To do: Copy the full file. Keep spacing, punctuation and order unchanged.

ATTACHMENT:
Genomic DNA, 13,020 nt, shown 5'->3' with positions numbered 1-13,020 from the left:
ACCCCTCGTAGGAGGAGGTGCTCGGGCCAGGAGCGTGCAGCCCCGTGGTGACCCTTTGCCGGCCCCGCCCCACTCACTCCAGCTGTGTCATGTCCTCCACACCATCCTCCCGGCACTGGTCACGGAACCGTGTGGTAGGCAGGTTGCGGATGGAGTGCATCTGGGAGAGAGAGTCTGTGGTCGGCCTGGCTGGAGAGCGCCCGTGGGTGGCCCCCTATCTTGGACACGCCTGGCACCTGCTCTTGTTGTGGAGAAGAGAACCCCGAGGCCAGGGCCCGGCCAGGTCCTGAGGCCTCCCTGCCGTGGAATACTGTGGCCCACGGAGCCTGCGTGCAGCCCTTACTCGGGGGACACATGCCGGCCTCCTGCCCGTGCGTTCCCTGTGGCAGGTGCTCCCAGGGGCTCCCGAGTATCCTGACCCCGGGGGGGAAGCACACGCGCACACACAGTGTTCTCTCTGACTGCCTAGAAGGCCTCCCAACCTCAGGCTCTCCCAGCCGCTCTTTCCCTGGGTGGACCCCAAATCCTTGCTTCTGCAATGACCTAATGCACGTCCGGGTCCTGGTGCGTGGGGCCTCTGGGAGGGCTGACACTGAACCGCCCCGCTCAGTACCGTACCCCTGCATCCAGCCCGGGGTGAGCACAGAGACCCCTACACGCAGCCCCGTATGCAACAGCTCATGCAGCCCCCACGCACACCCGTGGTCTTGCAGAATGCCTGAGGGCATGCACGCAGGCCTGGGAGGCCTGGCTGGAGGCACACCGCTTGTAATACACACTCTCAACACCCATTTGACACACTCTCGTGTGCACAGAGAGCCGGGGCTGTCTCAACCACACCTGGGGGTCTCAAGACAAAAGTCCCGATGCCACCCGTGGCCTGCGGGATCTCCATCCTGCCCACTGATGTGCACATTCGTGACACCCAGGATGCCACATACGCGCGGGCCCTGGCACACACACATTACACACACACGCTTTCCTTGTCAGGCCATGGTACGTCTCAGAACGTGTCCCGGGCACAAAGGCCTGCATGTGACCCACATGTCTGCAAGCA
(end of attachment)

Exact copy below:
Genomic DNA, 13,020 nt, shown 5'->3' with positions numbered 1-13,020 from the left:
ACCCCTCGTAGGAGGAGGTGCTCGGGCCAGGAGCGTGCAGCCCCGTGGTGACCCTTTGCCGGCCCCGCCCCACTCACTCCAGCTGTGTCATGTCCTCCACACCATCCTCCCGGCACTGGTCACGGAACCGTGTGGTAGGCAGGTTGCGGATGGAGTGCATCTGGGAGAGAGAGTCTGTGGTCGGCCTGGCTGGAGAGCGCCCGTGGGTGGCCCCCTATCTTGGACACGCCTGGCACCTGCTCTTGTTGTGGAGAAGAGAACCCCGAGGCCAGGGCCCGGCCAGGTCCTGAGGCCTCCCTGCCGTGGAATACTGTGGCCCACGGAGCCTGCGTGCAGCCCTTACTCGGGGGACACATGCCGGCCTCCTGCCCGTGCGTTCCCTGTGGCAGGTGCTCCCAGGGGCTCCCGAGTATCCTGACCCCGGGGGGGAAGCACACGCGCACACACAGTGTTCTCTCTGACTGCCTAGAAGGCCTCCCAACCTCAGGCTCTCCCAGCCGCTCTTTCCCTGGGTGGACCCCAAATCCTTGCTTCTGCAATGACCTAATGCACGTCCGGGTCCTGGTGCGTGGGGCCTCTGGGAGGGCTGACACTGAACCGCCCCGCTCAGTACCGTACCCCTGCATCCAGCCCGGGGTGAGCACAGAGACCCCTACACGCAGCCCCGTATGCAACAGCTCATGCAGCCCCCACGCACACCCGTGGTCTTGCAGAATGCCTGAGGGCATGCACGCAGGCCTGGGAGGCCTGGCTGGAGGCACACCGCTTGTAATACACACTCTCAACACCCATTTGACACACTCTCGTGTGCACAGAGAGCCGGGGCTGTCTCAACCACACCTGGGGGTCTCAAGACAAAAGTCCCGATGCCACCCGTGGCCTGCGGGATCTCCATCCTGCCCACTGATGTGCACATTCGTGACACCCAGGATGCCACATACGCGCGGGCCCTGGCACACACACATTACACACACACGCTTTCCTTGTCAGGCCATGGTACGTCTCAGAACGTGTCCCGGGCACAAAGGCCTGCATGTGACCCACATGTCTGCAAGCA